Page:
The offense under Sec. 5851 of possession of a firearm which was made in violation of the making provisions of Sec. 5821 is aimed only at present possession, and the offense consists of accepting or retaining possession of a firearm made at any time by any person without compliance with Sec. 5821.


The offense under Sec. 5821 is aimed only at making the gun without complying with its requirement. The offense is complete and the maker has violated Sec. 5821 when the gun is made without the prior declaration and tax.


Since the failure to declare and pay the tax cannot be rectified after the weapon is made, there is no action required or, indeed, permitted of any possessor of a covered weapon made in violation of Sec. 5821 which would prevent such possession from violating Sec. 5851.


Thus, unlike the offenses under Secs. 5851 and 5841 considered in Haynes, the elements of the offenses under Secs. 5851 and 5821 are not identical. 408 F.2d 1310, 1312.


The same result has been reached by other Courts of Appeal. Reed v. United States, 8th Cir. 1968, 401 F.2d 756, cert. denied 394 U.S. 1021, 89 S.Ct. 1637, 23 L.Ed.2d 48; United States v. Harrelson, 8th Cir. 1971, 442 F.2d 290; Burton v. United States, 5th Cir. 1969, 414 F.2d 261; Marshall v. United States, 5th Cir. 1970, 422 F.2d 185; United States v. Thompson, 3rd Cir. 1970, 420 F.2d 536.


The rule and the reason for it have been stated by the Fifth Circuit in this language:


Appellant's reliance on Haynes, supra, is misplaced. Here, appellant is not charged with failure to register the gun. The crime charged against him is one of present possession. He is charged with a violation of a separate provision of Section 5851, making it unlawful to receive or possess an illegally made firearm. Under the statute, the possessor of such a firearm may not correct the maker's failure to have disclosed an intention to make such a firearm. Self-incrimination is not required under Section 5851 in its interplay with Section 5821 since it does not compel a possessor to register or otherwise incriminate himself. Burton v. United States, supra, 262.


Sanders contends that the principles of the cases cited are inapplicable because of his statement at the time he made his plea of guilty that he was the maker of the gun and as maker the defense of self-incrimination would have been available to him. He urges that the making and possession cannot properly be severed. Sanders is not the first to take this position. The same contention was urged in United States v. Harrelson, supra, and was there disposed of, and properly so we think, in this manner:


A review of the record below shows that the defendant received the shotgun in an unaltered condition and stated that he altered the gun. . . . This defendant was not charged with altering the shotgun, therefore, who altered the gun is immaterial. Defendant was charged with possession, and the Fifth Amendment privilege is not applicable for a violation of 26 U.S.C. Sec. 5851 for possession of a firearm made in violation of 26 U.S.C. Sec. 5821. 442 F.2d 290, 292.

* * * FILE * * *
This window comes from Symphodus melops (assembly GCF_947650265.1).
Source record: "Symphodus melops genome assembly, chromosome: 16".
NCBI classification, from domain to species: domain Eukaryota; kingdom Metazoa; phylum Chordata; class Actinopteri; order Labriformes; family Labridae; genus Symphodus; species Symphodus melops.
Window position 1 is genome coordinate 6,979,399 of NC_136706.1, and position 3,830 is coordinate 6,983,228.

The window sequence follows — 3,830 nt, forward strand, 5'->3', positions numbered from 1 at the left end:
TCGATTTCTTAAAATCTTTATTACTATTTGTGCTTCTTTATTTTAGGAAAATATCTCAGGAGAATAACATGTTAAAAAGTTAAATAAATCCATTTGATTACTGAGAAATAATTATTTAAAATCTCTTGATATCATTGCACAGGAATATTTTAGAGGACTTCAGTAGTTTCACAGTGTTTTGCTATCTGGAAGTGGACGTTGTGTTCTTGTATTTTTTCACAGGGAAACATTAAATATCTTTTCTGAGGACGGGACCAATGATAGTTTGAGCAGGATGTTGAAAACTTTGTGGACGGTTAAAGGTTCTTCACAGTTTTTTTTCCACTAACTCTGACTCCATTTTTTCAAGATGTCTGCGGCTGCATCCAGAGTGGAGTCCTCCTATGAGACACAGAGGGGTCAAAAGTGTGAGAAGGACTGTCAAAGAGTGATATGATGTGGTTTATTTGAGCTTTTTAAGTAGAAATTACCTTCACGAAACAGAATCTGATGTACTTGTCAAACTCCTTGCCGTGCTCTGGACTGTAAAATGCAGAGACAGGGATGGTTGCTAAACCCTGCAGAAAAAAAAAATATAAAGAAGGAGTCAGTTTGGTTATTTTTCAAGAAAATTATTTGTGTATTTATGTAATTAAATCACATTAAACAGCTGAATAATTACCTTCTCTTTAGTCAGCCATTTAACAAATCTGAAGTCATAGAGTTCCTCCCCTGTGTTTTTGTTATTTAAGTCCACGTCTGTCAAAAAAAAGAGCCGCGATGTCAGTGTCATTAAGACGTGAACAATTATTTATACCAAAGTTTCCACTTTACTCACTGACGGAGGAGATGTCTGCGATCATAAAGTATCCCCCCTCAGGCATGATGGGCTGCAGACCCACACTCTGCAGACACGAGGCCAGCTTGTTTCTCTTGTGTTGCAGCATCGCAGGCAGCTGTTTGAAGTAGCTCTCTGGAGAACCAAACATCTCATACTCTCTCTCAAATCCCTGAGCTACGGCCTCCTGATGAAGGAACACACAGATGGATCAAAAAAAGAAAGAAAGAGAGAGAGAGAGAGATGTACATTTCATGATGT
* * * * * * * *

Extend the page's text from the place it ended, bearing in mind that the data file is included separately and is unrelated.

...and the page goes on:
The Fifth Circuit has reached the same result. Marshall v. United States, supra.


In the Ninth Circuit the position urged by Sanders has received judicial approval. United States v. Benner, 9th Cir. 1969, 417 F.2d 421. The conclusion is here reached that the other decisions are not only greater in number but more logical in reason than that of the Benner case. The doctrine of United States v. Bass, 404 U.S. 336, 92 S.Ct. 515, 30 L.Ed.2d 488, [1971, 40 U.S.L.W. 4101]; United States v. Fletcher, 10th Cir. 1972, 453 F.2d 893; United States v. Long, 10th Cir. 1972, 453 F.2d 1331, and United States v. Baker, 10th Cir. 1972, 453 F.2d 880, is not applicable here.


It follows that the judgment of the district court should be and it is




Of the Fifth Circuit, sitting by designation


(a) Rate.-There shall be levied, collected, and paid upon the making in the United States of any firearm (whether by manufacture, putting together, alteration, any combination thereof, or otherwise) a tax at the rate of $200 for each firearm so made

(b) Exceptions. . . .

(c) By whom paid; when paid.-The tax imposed by subsection (a) shall be paid by the person making the firearm. Such tax shall be paid in advance of the making of the firearm.

(d) How paid.-Payment of the tax imposed by subsection (a) shall be represented by appropriate stamps to be provided by the Secretary or his delegate.

(e) Declaration.-It shall be unlawful for any person subject to the tax imposed by subsection (a) to make a firearm unless, prior to such making, he has declared in writing his intention to make a firearm, has affixed the stamp described in subsection (d) to the original of such declaration, and has filed such original and a copy thereof. The declaration required by the preceding sentence shall be filed at such place, and shall be in such form and contain such information, as the Secretary or his delegate may by regulations prescribe. The original of the declaration, with the stamp affixed, shall be returned to the person making the declaration. If the person making the declaration is an individual, there shall be included as part of the declaration the fingerprints and a photograph of such individual. 26 U.S.C.A. Sec. 5821.


It shall be unlawful for any person to receive or possess any firearm . . . which has at any time been made in violation of Sec. 5821. . . . . Whenever on trial for a violation of this section the defendant is shown to have had possession of such firearm, such possession shall be deemed sufficient evidence to authorize conviction, unless the defendant explains such possession to the satisfaction of the jury. 26 U.S.C.A. Sec. 5851


The statutes under consideration have been superseded and the present statutes have been held to be valid. United States v. Freed, 401 U.S. 601, 91 S.Ct. 1112, 28 L.Ed.2d 356